Upon receiving a diagnosis, individuals with FPL and their families are encouraged to seek psychological counselling. The diagnosis can bring about anxiety, stress, and significant psychological distress, making professional counselling and participation in support groups invaluable sources of support. Genetic counselling may also prove beneficial for both affected individuals and their families.

While clinical trials are limited, individuals with FPL are advised to adopt a high-carbohydrate, low-fat diet to help mitigate chylomicronemia, a condition characterized by the accumulation of fatty droplets in the plasma, often associated with acute pancreatitis. However, it's important to note that such diets may elevate very low-density lipoprotein triglyceride levels.

Given the increased risk of coronary heart disease in individuals with FPL, limiting saturated and trans-unsaturated fats and dietary cholesterol intake is recommended. The long-term effectiveness of these measures in reducing fatty liver or serum triglyceride levels and improving glycemic control remains uncertain.

Regular physical activity and maintaining a healthy weight are encouraged to reduce the risk of developing diabetes. For individuals with FPL, exercise and calorie control are crucial to prevent excess fat deposition in areas such as the face, neck, and intra-abdominal region.

Extreme hypertriglyceridemia, in some cases, may necessitate treatment with fibric acid derivatives, statins, or n-3 polyunsaturated fatty acids.

It's essential to recognize that the loss of fat tissue characteristic of FPL cannot be reversed. Therefore, cosmetic surgery, including procedures like liposuction, may be considered to improve appearance and manage metabolic complications by removing excess fat in problematic areas (e.g., chin).

In severe cases, FPL-related liver disease may require a liver transplant.

Regular cardiac evaluations are recommended for individuals with FPL to detect potential symptoms associated with the disorder, such as coronary heart disease. Those with heart abnormalities, like heart block or atrial fibrillation, may require a pacemaker, and in some instances, a heart transplant might become necessary.

Additional therapies for FPL management are primarily treating symptoms and supportive care, following established guidelines. Diabetes is typically treated with standard therapies, including drugs like metformin. Individuals with FPL and diabetes may also require insulin therapy, often at high doses. High blood pressure may be managed with antihypertensive medications, although clinical trials are lacking in establishing optimal drug therapy for addressing metabolic complications in FPL individuals.

Summary

Familial Partial Lipodystrophy (FPL) is a rare genetic disorder characterized by the gradual loss of body fat in specific areas and abnormal fat accumulation in others. There are several subtypes of FPL, each with its unique symptoms and genetic mutations.

Common symptoms of FPL include the selective loss of subcutaneous fat in the arms, legs, chest, and trunk regions, along with abnormal fat buildup in areas like the face, neck, and intra-abdominal regions. Metabolic complications are also common, including insulin resistance, high triglyceride levels, and diabetes, which can be severe. Women with FPL often experience more severe metabolic issues.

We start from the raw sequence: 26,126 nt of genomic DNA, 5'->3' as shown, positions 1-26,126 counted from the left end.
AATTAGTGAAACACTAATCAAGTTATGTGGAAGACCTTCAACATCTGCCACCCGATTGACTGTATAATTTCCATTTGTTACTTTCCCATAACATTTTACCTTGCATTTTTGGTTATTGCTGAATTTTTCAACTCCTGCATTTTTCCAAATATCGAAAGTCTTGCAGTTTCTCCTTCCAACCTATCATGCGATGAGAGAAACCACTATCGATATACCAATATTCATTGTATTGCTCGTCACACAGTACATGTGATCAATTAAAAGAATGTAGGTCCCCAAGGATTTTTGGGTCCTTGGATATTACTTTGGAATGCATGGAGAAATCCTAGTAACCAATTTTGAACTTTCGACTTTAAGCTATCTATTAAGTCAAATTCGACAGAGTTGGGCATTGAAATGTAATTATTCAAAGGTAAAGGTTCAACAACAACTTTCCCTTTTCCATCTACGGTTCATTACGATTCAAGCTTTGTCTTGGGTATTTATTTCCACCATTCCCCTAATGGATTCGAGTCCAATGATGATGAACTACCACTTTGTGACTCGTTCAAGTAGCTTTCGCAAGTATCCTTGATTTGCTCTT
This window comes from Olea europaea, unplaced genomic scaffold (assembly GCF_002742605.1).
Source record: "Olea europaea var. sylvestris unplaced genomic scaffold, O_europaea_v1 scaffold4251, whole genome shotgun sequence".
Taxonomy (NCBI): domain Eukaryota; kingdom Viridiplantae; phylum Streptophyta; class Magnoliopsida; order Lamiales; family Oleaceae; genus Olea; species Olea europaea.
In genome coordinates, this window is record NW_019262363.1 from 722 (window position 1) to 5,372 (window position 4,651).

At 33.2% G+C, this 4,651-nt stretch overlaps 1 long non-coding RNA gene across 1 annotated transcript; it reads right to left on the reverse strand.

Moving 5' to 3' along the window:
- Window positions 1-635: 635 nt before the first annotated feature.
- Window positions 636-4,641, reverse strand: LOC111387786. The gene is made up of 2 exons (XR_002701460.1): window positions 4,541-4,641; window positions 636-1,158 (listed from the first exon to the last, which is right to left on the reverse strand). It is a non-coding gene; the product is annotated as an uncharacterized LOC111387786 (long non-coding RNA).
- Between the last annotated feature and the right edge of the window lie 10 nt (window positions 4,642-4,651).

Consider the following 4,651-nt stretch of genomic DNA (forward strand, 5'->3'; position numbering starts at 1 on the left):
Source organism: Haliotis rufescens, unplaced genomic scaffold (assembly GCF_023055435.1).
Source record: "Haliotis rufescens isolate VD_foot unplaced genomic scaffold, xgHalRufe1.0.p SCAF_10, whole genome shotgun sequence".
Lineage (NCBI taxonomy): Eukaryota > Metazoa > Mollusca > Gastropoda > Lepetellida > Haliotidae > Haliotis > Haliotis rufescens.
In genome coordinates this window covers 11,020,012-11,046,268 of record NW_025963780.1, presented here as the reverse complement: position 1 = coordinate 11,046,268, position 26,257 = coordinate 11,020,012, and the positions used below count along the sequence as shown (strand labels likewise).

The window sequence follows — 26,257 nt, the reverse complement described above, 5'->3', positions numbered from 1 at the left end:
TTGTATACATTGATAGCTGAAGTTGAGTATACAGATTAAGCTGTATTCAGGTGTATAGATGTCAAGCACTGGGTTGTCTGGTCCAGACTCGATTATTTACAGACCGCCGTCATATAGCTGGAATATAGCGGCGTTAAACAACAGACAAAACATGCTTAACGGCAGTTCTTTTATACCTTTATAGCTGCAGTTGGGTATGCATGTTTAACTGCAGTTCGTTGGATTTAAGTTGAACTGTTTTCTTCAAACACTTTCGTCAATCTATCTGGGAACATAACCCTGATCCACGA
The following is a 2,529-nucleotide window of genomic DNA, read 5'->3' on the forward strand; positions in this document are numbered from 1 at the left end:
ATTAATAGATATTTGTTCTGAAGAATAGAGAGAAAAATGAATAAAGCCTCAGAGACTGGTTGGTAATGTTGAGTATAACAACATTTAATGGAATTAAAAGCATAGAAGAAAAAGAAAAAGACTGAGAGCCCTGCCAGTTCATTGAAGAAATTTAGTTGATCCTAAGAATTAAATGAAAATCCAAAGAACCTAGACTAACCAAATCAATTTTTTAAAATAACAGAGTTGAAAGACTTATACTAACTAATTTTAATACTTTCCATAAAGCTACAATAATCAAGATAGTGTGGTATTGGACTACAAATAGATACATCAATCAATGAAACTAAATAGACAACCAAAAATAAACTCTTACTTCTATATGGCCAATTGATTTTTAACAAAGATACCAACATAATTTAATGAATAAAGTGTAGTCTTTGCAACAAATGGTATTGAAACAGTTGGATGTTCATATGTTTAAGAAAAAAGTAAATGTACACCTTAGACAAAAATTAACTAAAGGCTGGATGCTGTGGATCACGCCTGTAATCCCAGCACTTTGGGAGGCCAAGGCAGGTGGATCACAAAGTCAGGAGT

FPL Type 2, known as the Dunnigan variant, is the most common form and typically manifests during puberty. It leads to fat loss in the arms, legs, and trunk, with fat accumulation in other areas like the face and neck. Liver problems and heart-related issues can also occur.

FPL Type 1, known as the Kobberling variant, is similar to FPL2 but primarily affects the arms and legs, with some individuals developing excess belly fat.

FPL Type 3, caused by PPARG mutations, is milder than FPL2 and leads to fat loss in the calves and forearms, along with metabolic issues.

FPL4, caused by PLIN1 mutations, is rare and primarily affects the lower limbs and buttocks.

FPL5, caused by AKT2 mutations, involves fat loss in the arms and legs and severe metabolic complications.

Autosomal Recessive FPL (Type 6, caused by CIDEC mutation) is extremely rare and leads to partial lipodystrophy, insulin resistance, fatty liver, and diabetes.

Diagnosis of FPL involves clinical evaluation, blood tests to assess metabolic markers, and imaging tests like MRI to confirm fat distribution patterns. Genetic testing can provide a conclusive diagnosis.

Treatment for FPL is tailored to each individual's specific symptoms and may involve psychological counselling, dietary changes, exercise, medications to manage metabolic complications, and, in severe cases, cosmetic surgery, liver transplants, or heart-related interventions. Regular cardiac evaluations are crucial for monitoring heart health in individuals with FPL.

References:

  1. Jackson SN, Howlett TA, McNally PG, O’Rahilly S, Trembath RC. Dunnigan-Kobberling syndrome: an autosomal dominant form of partial lipodystrophy. QJM. 1997 Jan;90(1):27–36.
  2. Familial partial lipodystrophy - symptoms, causes, treatment | nord [Internet]. [cited 2023 Sep 4]. Available from: https://rarediseases.org/rare-diseases/familial-partial-lipodystrophy/

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Master of Science - MS, Global Health Care Management, Coventry University